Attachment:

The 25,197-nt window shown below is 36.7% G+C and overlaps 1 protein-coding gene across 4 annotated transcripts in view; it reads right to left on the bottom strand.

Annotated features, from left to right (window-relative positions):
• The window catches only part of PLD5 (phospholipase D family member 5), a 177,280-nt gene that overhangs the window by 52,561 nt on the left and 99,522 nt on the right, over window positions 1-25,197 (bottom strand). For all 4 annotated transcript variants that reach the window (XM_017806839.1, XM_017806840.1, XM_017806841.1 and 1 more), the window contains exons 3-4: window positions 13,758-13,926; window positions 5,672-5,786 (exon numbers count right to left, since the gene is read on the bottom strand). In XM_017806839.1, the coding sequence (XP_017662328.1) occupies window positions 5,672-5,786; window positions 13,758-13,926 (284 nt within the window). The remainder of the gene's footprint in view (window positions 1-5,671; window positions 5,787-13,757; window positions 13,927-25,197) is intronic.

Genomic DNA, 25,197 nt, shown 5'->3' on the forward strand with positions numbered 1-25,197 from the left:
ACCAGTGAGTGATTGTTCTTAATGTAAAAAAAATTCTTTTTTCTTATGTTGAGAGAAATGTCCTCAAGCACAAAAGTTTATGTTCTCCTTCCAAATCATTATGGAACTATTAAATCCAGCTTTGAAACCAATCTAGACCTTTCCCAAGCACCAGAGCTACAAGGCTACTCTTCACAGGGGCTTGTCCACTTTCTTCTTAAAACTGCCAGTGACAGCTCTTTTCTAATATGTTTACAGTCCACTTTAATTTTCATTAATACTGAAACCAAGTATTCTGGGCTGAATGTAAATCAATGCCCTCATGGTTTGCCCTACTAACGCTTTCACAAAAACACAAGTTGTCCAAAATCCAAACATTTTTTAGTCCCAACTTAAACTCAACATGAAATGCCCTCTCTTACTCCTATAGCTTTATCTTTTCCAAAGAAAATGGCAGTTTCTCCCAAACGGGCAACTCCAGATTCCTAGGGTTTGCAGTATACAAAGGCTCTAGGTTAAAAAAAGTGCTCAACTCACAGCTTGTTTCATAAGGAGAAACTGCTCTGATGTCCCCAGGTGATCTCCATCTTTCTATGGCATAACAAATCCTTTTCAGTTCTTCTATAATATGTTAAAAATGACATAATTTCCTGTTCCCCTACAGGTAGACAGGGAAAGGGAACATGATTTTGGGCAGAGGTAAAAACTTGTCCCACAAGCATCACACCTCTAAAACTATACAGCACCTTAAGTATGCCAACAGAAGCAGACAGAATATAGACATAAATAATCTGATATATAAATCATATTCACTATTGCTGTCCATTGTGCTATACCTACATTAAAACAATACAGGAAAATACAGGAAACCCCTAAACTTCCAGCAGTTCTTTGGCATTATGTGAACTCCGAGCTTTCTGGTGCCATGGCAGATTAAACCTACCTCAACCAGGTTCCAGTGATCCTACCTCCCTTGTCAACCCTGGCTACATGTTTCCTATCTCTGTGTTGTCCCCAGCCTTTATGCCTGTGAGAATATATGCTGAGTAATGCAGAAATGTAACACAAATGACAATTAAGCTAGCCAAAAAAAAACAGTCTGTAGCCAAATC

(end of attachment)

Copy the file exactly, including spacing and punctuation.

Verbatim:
The 25,197-nt window shown below is 36.7% G+C and overlaps 1 protein-coding gene across 4 annotated transcripts in view; it reads right to left on the bottom strand.

Annotated features, from left to right (window-relative positions):
• The window catches only part of PLD5 (phospholipase D family member 5), a 177,280-nt gene that overhangs the window by 52,561 nt on the left and 99,522 nt on the right, over window positions 1-25,197 (bottom strand). For all 4 annotated transcript variants that reach the window (XM_017806839.1, XM_017806840.1, XM_017806841.1 and 1 more), the window contains exons 3-4: window positions 13,758-13,926; window positions 5,672-5,786 (exon numbers count right to left, since the gene is read on the bottom strand). In XM_017806839.1, the coding sequence (XP_017662328.1) occupies window positions 5,672-5,786; window positions 13,758-13,926 (284 nt within the window). The remainder of the gene's footprint in view (window positions 1-5,671; window positions 5,787-13,757; window positions 13,927-25,197) is intronic.

Genomic DNA, 25,197 nt, shown 5'->3' on the forward strand with positions numbered 1-25,197 from the left:
ACCAGTGAGTGATTGTTCTTAATGTAAAAAAAATTCTTTTTTCTTATGTTGAGAGAAATGTCCTCAAGCACAAAAGTTTATGTTCTCCTTCCAAATCATTATGGAACTATTAAATCCAGCTTTGAAACCAATCTAGACCTTTCCCAAGCACCAGAGCTACAAGGCTACTCTTCACAGGGGCTTGTCCACTTTCTTCTTAAAACTGCCAGTGACAGCTCTTTTCTAATATGTTTACAGTCCACTTTAATTTTCATTAATACTGAAACCAAGTATTCTGGGCTGAATGTAAATCAATGCCCTCATGGTTTGCCCTACTAACGCTTTCACAAAAACACAAGTTGTCCAAAATCCAAACATTTTTTAGTCCCAACTTAAACTCAACATGAAATGCCCTCTCTTACTCCTATAGCTTTATCTTTTCCAAAGAAAATGGCAGTTTCTCCCAAACGGGCAACTCCAGATTCCTAGGGTTTGCAGTATACAAAGGCTCTAGGTTAAAAAAAGTGCTCAACTCACAGCTTGTTTCATAAGGAGAAACTGCTCTGATGTCCCCAGGTGATCTCCATCTTTCTATGGCATAACAAATCCTTTTCAGTTCTTCTATAATATGTTAAAAATGACATAATTTCCTGTTCCCCTACAGGTAGACAGGGAAAGGGAACATGATTTTGGGCAGAGGTAAAAACTTGTCCCACAAGCATCACACCTCTAAAACTATACAGCACCTTAAGTATGCCAACAGAAGCAGACAGAATATAGACATAAATAATCTGATATATAAATCATATTCACTATTGCTGTCCATTGTGCTATACCTACATTAAAACAATACAGGAAAATACAGGAAACCCCTAAACTTCCAGCAGTTCTTTGGCATTATGTGAACTCCGAGCTTTCTGGTGCCATGGCAGATTAAACCTACCTCAACCAGGTTCCAGTGATCCTACCTCCCTTGTCAACCCTGGCTACATGTTTCCTATCTCTGTGTTGTCCCCAGCCTTTATGCCTGTGAGAATATATGCTGAGTAATGCAGAAATGTAACACAAATGACAATTAAGCTAGCCAAAAAAAAACAGTCTGTAGCCAAATC